Saturday 6 December 2014, 11:00-1:00
519 Church St. Meeting Room #303
Proposed by: Richard Dowsett
Canada acknowledges the powerful effects of traditional Mass media (TV, radio, print) by disallowing certain portrayals and presentations (sex, swearing, smoking) or limiting them according to voluntary codes of ethics and standards, in the interest of the public good.
New media has facilitated the flourishing of sub-cultures (blog sites, social media, video gaming etc.) not subject to any such community oversight. Their independent “in-group” nature also makes them sensitive to scrutiny from “outsiders” and resistant to any change that is seen to come from them.
1. 1. Do we believe that immersion in and exposure to a subculture's values and norms affects the behaviour of its members in the wider world? Is this belief supported by scientific research or study?
2. 2. Should the greater society seek to have any input on sub-cultures if their norms and values are seen as detrimental to the greater society?
3. 3. Anita Sarkeesian on her website feministfrequency.com created a series of videos on the depiction of women in video games. Even though she never called for anything more than open consideration of the effects that video games were having on this sub-culture’s members, she has been vilified and subject to a massive online backlash called “GamerGate”. Should she “butt out” of this space or should she be defended on the grounds of “free and open inquiry”?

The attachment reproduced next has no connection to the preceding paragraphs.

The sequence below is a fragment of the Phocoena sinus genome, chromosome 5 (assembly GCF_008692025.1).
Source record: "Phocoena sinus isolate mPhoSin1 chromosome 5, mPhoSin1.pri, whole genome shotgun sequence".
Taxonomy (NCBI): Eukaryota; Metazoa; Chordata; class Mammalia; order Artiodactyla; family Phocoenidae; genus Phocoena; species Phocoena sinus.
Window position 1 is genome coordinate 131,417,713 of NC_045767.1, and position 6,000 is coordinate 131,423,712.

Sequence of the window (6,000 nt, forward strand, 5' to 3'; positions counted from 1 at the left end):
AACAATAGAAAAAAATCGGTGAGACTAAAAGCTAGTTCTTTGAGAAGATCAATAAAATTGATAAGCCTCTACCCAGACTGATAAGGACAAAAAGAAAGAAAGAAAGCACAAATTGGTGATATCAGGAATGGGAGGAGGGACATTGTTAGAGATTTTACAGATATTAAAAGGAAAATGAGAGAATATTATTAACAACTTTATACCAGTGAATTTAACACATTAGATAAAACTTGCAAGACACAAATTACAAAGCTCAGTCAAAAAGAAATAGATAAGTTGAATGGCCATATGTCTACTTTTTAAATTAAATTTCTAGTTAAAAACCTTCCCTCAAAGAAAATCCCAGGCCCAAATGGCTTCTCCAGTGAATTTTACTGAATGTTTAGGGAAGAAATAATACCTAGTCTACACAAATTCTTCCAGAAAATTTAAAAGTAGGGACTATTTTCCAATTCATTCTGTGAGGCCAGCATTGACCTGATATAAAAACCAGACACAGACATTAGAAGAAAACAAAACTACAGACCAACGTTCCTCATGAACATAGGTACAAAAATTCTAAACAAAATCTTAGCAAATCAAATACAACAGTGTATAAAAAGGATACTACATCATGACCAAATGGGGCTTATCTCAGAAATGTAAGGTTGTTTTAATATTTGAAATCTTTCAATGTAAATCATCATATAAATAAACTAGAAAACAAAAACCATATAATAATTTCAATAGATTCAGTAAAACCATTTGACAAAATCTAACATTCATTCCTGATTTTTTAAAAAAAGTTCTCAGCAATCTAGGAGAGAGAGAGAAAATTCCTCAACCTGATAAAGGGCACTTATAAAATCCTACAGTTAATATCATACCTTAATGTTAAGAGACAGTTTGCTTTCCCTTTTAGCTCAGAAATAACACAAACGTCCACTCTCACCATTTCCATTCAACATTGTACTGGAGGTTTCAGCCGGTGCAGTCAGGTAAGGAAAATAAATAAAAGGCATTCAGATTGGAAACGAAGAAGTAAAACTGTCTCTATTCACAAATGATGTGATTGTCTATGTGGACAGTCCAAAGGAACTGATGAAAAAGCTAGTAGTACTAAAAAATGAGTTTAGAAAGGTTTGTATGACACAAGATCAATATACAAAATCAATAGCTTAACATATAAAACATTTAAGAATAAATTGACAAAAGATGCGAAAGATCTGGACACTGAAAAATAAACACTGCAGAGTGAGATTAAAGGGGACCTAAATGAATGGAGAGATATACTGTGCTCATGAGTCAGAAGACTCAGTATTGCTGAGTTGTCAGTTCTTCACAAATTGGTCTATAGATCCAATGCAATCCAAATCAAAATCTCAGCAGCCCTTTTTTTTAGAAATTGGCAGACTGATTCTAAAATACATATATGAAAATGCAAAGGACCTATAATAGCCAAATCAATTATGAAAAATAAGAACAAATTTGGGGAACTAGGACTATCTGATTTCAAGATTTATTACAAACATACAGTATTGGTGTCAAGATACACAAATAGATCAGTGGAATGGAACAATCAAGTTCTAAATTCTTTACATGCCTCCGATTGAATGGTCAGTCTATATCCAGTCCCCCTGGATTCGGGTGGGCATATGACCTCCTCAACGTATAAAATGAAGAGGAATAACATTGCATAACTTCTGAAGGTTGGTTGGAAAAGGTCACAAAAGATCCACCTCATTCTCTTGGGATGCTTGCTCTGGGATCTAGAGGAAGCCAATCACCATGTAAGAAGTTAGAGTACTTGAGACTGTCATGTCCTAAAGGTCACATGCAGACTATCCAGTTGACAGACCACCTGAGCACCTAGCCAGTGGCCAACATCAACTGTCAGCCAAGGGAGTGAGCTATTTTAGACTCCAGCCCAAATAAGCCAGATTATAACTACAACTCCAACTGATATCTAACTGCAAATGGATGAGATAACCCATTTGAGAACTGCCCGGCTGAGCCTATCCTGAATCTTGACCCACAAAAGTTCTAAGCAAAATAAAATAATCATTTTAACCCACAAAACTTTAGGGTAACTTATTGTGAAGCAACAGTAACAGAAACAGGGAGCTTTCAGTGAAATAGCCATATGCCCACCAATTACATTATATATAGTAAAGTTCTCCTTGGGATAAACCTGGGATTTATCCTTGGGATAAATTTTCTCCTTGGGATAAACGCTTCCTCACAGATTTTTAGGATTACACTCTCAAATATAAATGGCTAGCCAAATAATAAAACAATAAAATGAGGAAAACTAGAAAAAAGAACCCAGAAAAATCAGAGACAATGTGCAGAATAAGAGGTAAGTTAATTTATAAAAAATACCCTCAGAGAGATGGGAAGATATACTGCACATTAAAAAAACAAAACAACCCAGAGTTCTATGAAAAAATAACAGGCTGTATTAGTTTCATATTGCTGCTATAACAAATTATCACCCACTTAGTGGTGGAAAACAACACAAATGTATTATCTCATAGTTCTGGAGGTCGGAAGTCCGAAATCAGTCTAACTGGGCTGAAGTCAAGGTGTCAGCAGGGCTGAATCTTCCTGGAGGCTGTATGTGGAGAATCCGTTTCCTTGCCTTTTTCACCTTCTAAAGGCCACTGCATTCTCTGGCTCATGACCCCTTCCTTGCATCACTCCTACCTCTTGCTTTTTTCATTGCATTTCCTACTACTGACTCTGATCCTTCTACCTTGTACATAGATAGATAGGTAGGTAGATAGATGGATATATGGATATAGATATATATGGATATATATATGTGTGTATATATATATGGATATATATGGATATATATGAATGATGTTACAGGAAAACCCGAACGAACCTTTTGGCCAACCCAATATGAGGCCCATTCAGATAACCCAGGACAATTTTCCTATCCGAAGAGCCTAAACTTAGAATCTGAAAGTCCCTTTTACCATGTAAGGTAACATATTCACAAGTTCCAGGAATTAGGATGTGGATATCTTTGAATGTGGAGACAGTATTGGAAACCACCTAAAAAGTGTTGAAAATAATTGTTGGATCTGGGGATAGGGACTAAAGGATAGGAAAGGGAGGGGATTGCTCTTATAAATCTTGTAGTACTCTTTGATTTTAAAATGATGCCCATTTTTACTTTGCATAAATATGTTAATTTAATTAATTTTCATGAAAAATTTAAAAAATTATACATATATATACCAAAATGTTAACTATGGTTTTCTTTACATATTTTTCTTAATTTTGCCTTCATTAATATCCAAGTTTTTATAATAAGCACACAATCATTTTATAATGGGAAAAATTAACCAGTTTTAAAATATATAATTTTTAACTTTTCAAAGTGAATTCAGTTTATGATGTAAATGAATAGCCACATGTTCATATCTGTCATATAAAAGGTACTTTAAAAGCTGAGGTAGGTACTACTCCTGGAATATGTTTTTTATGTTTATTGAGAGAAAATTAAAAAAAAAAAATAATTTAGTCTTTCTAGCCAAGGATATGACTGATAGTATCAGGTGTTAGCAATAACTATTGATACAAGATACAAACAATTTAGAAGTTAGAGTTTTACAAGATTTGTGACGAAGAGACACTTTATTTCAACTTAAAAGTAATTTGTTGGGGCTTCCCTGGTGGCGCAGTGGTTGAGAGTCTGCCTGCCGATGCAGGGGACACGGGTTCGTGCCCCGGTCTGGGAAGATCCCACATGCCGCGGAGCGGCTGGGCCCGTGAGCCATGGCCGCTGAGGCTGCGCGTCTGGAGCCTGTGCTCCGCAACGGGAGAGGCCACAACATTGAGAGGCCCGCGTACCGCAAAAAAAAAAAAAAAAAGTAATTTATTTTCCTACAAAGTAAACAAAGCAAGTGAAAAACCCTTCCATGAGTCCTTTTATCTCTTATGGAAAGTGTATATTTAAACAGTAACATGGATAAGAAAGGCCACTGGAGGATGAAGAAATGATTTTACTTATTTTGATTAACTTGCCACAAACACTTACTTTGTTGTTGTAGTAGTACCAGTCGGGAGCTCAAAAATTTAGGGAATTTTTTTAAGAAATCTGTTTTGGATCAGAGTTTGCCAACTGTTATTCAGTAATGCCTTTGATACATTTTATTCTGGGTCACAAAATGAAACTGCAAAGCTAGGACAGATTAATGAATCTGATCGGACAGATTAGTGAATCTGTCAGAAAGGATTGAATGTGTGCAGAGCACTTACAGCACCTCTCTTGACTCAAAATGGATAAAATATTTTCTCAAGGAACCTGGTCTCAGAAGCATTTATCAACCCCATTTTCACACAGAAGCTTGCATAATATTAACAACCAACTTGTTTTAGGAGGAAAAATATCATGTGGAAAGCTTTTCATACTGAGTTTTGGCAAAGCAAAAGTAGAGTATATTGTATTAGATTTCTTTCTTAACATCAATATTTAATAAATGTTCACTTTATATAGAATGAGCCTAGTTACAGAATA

4. 4. Online cultures blur the lines between public and private spheres. Their open and easy access by anyone on the web makes them seem public yet their strong norms, unique culture and relationships mean they act like private clubs when approached. Should a private organization, club or sub-culture be subject to scrutiny through the lens of the greater society? In what ways is such scrutiny beneficial/appropriate or detrimental/intrusive?
5. 5. Think about religions as subcultures and apply the above questions and consideration to them as you have to online subculture